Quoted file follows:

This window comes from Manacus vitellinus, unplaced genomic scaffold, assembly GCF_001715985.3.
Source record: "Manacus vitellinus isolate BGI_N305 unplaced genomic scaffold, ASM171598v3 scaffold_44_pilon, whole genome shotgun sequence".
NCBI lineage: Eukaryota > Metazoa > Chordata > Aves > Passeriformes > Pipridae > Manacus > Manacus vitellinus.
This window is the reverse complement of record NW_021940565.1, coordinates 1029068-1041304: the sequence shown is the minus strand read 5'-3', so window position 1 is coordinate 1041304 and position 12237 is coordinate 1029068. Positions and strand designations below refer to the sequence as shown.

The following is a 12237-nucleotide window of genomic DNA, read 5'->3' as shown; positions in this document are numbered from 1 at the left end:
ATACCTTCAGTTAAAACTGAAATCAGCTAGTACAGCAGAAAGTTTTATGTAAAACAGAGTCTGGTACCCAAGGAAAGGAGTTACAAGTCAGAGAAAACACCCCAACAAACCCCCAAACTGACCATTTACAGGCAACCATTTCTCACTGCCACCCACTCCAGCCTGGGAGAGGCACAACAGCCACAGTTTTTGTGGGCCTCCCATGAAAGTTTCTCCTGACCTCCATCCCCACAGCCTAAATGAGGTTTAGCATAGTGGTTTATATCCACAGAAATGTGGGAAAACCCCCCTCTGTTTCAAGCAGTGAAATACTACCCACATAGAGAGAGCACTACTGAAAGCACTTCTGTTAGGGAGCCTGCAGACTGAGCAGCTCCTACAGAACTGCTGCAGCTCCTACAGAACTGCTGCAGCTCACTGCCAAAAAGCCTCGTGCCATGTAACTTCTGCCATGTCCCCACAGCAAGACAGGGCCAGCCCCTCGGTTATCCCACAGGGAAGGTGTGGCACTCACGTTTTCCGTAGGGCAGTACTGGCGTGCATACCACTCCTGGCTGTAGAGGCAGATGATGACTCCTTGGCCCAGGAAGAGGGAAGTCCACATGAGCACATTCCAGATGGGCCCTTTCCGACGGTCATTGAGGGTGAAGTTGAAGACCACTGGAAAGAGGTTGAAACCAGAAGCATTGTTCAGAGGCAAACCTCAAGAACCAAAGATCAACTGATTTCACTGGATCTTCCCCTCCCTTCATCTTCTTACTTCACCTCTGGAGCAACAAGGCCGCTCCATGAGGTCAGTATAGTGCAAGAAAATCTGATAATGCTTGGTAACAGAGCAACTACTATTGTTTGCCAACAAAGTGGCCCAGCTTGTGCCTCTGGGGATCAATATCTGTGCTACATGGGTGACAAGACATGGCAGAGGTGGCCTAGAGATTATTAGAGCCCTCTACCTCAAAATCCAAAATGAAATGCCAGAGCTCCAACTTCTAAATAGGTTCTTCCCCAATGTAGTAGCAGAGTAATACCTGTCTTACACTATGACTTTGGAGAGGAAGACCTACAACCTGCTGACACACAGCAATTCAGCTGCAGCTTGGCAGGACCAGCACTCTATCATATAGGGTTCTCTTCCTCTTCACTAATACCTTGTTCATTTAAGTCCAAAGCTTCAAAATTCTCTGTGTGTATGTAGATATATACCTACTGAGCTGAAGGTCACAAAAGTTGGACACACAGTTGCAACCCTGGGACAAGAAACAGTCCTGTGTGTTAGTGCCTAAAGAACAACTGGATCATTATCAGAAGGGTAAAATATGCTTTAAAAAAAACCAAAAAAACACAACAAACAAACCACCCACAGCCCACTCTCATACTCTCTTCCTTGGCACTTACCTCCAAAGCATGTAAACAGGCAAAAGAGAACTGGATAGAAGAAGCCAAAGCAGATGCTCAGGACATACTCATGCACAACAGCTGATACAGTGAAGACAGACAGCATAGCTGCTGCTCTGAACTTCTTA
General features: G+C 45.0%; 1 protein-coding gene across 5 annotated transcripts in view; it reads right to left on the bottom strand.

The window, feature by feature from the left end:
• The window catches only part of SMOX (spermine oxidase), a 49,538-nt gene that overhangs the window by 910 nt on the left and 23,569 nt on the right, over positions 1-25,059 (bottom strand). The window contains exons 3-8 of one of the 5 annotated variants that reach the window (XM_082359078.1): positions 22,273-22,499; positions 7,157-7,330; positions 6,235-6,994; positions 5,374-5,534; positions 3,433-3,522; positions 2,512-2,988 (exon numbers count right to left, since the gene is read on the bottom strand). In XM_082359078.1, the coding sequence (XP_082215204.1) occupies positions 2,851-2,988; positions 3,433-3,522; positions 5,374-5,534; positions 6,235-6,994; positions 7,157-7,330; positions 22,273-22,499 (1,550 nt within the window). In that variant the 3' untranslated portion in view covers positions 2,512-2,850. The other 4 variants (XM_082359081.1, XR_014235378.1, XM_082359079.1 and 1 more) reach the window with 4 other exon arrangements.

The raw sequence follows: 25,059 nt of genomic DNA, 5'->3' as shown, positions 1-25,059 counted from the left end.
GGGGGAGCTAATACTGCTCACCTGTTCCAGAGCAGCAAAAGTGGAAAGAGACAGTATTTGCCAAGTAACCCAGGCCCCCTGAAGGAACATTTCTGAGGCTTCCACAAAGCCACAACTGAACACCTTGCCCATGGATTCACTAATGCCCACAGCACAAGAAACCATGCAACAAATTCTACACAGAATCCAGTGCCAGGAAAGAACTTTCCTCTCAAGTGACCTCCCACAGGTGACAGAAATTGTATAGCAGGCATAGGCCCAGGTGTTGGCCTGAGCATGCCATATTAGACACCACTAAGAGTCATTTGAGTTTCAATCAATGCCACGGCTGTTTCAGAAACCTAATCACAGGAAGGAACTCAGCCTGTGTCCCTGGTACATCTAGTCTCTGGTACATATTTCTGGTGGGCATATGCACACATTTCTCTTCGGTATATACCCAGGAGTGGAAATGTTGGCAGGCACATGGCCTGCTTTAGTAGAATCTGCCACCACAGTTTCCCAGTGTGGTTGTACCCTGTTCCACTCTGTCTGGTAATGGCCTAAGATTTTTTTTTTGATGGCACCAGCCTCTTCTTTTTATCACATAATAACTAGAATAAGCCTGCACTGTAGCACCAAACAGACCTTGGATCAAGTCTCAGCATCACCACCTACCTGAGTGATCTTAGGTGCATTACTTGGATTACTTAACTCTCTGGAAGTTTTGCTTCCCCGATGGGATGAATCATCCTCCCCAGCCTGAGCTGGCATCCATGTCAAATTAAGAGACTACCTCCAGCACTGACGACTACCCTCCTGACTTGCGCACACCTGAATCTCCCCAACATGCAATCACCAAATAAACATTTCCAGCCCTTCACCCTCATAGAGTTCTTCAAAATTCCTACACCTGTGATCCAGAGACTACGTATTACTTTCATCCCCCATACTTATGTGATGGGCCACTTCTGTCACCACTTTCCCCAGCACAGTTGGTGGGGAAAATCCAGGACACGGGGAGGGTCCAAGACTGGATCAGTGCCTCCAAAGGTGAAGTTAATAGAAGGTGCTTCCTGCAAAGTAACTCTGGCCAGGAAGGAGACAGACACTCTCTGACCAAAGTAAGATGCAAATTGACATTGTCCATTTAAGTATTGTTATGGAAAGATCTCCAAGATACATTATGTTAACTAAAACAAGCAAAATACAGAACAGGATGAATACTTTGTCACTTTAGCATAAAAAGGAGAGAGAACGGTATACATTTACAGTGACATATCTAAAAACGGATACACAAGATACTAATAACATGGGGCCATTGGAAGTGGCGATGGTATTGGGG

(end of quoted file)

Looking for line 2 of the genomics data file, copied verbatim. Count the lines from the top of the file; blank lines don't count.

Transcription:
Source record: "Manacus vitellinus isolate BGI_N305 unplaced genomic scaffold, ASM171598v3 scaffold_44_pilon, whole genome shotgun sequence".